00:04:09   It's very reproducible, but it only happens on version 1.1.

00:04:13   I can go and find version 1.1 inside of my version control system rather than having

00:04:18   to do have some kind of clunky making zip files of my source tree or something and archiving

00:04:23   them that way.

00:04:24   So those are the two things that I really want my version control to do.

00:04:27   I want it to have an anthology of all my working code, and I want to have the ability to reproduce

00:04:34   particular snapshots in time.

00:04:36   That's really it.

00:04:37   And exactly what you do, which system you use to do that, really doesn't matter.

00:04:42   I mean, I've used, let's see, I started off using CVS back in the day, then I used SVN,

00:04:47   and now I use Git, and I've played around with a few of the others, like, was it SourceSafe, Perforce,

00:04:54   there's all kinds of these other little version control systems, many of them are

00:05:02   I come with big enterprise-y systems,

00:05:07   rather than more general or open-source style.

00:05:11   And right now I use Git.

00:05:15   And I use Git almost exclusively

00:05:16   because it's the lingua franca

00:05:18   for the development community.

00:05:21   And by that I mean, I don't really care.

00:05:24   Git does some crazy stuff that I'm sure I could use,

00:05:27   but like I said, I'm an independent.

00:05:29   I don't need all of the really complicated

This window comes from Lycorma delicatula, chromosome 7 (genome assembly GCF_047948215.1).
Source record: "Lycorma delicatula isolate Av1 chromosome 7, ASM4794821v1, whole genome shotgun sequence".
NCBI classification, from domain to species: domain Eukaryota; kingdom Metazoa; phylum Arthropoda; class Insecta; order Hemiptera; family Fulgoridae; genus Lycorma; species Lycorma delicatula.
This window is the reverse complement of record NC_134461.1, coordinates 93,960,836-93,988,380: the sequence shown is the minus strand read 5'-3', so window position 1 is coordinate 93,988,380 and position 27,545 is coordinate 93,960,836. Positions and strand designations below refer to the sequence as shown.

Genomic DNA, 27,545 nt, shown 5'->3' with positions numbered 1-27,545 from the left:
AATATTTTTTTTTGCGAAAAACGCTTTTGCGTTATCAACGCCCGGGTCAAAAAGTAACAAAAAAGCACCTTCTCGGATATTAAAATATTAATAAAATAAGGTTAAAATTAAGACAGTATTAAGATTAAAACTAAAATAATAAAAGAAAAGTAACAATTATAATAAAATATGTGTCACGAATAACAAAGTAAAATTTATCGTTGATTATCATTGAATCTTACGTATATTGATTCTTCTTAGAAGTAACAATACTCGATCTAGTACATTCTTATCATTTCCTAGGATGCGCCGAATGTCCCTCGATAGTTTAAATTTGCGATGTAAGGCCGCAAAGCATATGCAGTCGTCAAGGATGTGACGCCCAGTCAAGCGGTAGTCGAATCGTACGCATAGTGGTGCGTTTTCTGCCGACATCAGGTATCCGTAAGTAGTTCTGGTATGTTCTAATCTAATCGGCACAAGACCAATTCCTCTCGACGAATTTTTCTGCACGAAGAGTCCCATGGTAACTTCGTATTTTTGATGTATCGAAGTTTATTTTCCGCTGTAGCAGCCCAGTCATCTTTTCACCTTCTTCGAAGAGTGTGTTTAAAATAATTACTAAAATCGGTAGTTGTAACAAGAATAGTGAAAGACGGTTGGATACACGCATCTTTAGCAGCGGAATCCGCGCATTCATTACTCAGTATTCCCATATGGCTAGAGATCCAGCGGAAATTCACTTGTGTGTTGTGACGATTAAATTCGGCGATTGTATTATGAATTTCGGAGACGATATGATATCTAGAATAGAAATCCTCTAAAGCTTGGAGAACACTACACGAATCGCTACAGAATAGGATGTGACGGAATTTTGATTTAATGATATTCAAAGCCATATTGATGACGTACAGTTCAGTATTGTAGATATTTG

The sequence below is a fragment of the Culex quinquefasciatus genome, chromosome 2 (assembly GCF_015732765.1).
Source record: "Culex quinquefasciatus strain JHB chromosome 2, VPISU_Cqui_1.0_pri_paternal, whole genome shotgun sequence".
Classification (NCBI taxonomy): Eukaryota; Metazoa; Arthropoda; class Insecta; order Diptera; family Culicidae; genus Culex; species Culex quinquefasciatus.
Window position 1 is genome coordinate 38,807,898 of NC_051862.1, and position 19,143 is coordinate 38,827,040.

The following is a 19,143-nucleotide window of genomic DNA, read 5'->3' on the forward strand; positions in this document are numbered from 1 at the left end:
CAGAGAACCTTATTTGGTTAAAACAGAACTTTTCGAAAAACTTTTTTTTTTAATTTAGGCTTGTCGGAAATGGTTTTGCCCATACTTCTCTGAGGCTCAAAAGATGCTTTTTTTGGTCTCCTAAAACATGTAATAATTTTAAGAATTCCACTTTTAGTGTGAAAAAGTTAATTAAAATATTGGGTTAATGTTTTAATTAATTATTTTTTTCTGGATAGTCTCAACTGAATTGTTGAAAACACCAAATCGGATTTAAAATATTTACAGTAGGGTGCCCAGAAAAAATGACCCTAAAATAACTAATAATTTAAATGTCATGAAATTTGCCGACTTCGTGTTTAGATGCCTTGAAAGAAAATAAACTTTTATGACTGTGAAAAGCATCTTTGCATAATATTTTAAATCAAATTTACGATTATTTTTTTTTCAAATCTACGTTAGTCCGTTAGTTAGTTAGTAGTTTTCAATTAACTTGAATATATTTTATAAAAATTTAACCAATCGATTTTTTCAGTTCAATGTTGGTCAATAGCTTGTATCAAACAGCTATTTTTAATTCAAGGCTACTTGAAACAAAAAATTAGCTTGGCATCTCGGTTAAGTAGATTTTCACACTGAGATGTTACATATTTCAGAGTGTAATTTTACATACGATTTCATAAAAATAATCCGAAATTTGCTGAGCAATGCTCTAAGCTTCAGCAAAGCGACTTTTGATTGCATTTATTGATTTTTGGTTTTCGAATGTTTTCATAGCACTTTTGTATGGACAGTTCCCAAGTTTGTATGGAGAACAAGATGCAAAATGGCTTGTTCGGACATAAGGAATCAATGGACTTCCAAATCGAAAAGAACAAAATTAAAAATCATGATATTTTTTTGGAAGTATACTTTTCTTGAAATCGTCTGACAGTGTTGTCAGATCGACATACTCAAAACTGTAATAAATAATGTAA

00:05:29   distributed branching and all the stuff that you can do

00:05:34   that is really helpful when you're working on a large team,

00:05:37   it's just me.

00:05:41   I use Git because everyone else seems to use Git.

00:05:42   And so I want to be skilled with it

00:05:45   so that I can interact well with other people

00:05:47   who post code online or in other different places,

00:05:49   and I want to be able to speak that language.

00:05:52   It's the most popular one, so I went with it.

00:05:54   Git is pretty solid though.

00:05:59   I'm not using it kind of reluctantly.

00:06:01   It's definitely grown on me.

00:06:03   It took a while to wrap my head around it

00:06:05   from when I came from an SVN background.

00:06:07   The things I like most about Git is that it is distributed.

00:06:10   The biggest part of that is that you can do

00:06:14   non-connected commits.

00:06:17   It's just something that at first I didn't think

00:06:19   would make that much of a difference.

00:06:21   My server's almost always available,

00:06:20   Often I've even run SVN servers locally,

00:06:25   so my server's always available.